The New South Wales Government and Local Government New South Wales (LGNSW) have agreed on improvements to the infrastructure contribution reforms, following concerns raised about the impacts on councils.

New South Wales Minister for Planning and Public Spaces, Rob Stokes, said the changes to the package addressed issues raised by LGNSW and councils during extensive consultation.

“The changes we’re making will build a simple, fair, consistent and clear system for delivering infrastructure to support more homes and jobs across the State,” Mr Stokes said.

“I said that no council will be worse off under these reforms and we will continue to work with LGNSW and councils to make sure that happens.

“We all want the same thing – great infrastructure and more investment in our local communities. That’s what these reforms will deliver.

“I want to thank LGNSW President Linda Scott for her tireless advocacy on behalf of councils. She worked with me to make this a better package for the benefit of her community and others across New South Wales.”

The reforms are expected to unlock $12 billion in productivity gains, create 2,600 jobs and attract new investment critical to the State’s economic recovery.

President of LGNSW, Linda Scott, welcomed the New South Wales Government’s commitment to working with her to make changes to the package. 

“The Minister has listened to the concerns of the local government sector and worked with local governments to make changes that address our concerns,” Cr Scott said.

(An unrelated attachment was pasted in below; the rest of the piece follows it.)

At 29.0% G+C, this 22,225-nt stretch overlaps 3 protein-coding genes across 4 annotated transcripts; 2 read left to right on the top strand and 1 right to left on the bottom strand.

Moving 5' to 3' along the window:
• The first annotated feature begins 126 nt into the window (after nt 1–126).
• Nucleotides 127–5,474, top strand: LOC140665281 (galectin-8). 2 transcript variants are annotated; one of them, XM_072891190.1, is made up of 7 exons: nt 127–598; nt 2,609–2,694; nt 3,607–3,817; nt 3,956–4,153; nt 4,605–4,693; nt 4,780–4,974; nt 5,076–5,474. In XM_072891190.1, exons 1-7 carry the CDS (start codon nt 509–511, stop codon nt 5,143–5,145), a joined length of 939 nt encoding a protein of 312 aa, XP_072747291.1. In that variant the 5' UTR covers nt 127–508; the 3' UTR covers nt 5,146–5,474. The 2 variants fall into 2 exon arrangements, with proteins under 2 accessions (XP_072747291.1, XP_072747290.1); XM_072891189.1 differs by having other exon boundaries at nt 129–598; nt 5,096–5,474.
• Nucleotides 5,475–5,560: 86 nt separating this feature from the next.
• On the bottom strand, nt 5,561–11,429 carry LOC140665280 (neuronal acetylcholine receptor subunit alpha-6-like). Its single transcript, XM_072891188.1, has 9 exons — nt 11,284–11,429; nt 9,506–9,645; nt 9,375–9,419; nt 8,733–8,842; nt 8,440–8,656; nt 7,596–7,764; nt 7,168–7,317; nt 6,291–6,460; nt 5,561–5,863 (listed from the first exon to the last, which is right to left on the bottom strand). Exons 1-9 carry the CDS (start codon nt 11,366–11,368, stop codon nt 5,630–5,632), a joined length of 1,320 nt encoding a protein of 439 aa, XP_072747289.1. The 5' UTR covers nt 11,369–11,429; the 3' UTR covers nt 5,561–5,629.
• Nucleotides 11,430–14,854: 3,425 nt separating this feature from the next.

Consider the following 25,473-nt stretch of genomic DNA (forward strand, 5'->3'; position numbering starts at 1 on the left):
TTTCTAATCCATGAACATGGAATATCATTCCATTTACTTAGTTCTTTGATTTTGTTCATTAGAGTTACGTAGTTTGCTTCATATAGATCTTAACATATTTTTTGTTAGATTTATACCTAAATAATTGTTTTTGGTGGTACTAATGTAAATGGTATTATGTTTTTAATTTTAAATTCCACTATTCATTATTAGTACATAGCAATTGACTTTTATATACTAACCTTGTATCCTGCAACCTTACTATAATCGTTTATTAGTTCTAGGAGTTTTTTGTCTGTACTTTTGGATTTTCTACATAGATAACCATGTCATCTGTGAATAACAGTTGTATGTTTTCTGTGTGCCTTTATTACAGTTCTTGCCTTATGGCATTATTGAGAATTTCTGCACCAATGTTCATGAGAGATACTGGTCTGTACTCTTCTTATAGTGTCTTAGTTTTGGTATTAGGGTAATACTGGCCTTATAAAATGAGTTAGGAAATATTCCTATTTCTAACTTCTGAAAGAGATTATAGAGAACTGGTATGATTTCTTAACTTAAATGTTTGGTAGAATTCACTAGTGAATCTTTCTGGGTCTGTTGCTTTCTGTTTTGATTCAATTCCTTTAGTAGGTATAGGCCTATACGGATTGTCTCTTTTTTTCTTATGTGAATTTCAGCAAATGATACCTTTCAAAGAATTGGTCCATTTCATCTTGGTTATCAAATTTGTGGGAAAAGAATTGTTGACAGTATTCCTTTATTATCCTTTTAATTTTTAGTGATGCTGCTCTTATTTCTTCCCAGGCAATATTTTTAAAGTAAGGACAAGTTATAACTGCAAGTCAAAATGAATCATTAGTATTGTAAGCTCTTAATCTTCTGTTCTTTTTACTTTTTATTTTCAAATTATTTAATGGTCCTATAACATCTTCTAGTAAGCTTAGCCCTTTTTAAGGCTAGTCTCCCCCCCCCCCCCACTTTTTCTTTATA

“With the commitments made and changes to be made to the draft legislation, I am now confident that this is a package that will improve the infrastructure contributions system.”

Modifications to the package include:

  • Allowing councils that currently fund community infrastructure from developer contributions to continue to do so
  • Ensuring that state contributions are spent in the region where they are collected
  • Re-setting the blanket rate councils can charge, known as 7.12 plans
  • Increasing the maximum amount councils can charge for infrastructure associated with solar and wind farms

Mr Stokes will seek financial assistance for councils that can demonstrate cash flow problems due to directions about the payment of contributions at the construction certificate stage.

The Productivity Commissioner has confirmed that the changes to the package are consistent with the recommendations he made to reform the infrastructure contributions system.

Incoming councils will have until the week after their first ordinary meeting in February 2022 to make submissions on the policy package currently on public exhibition.

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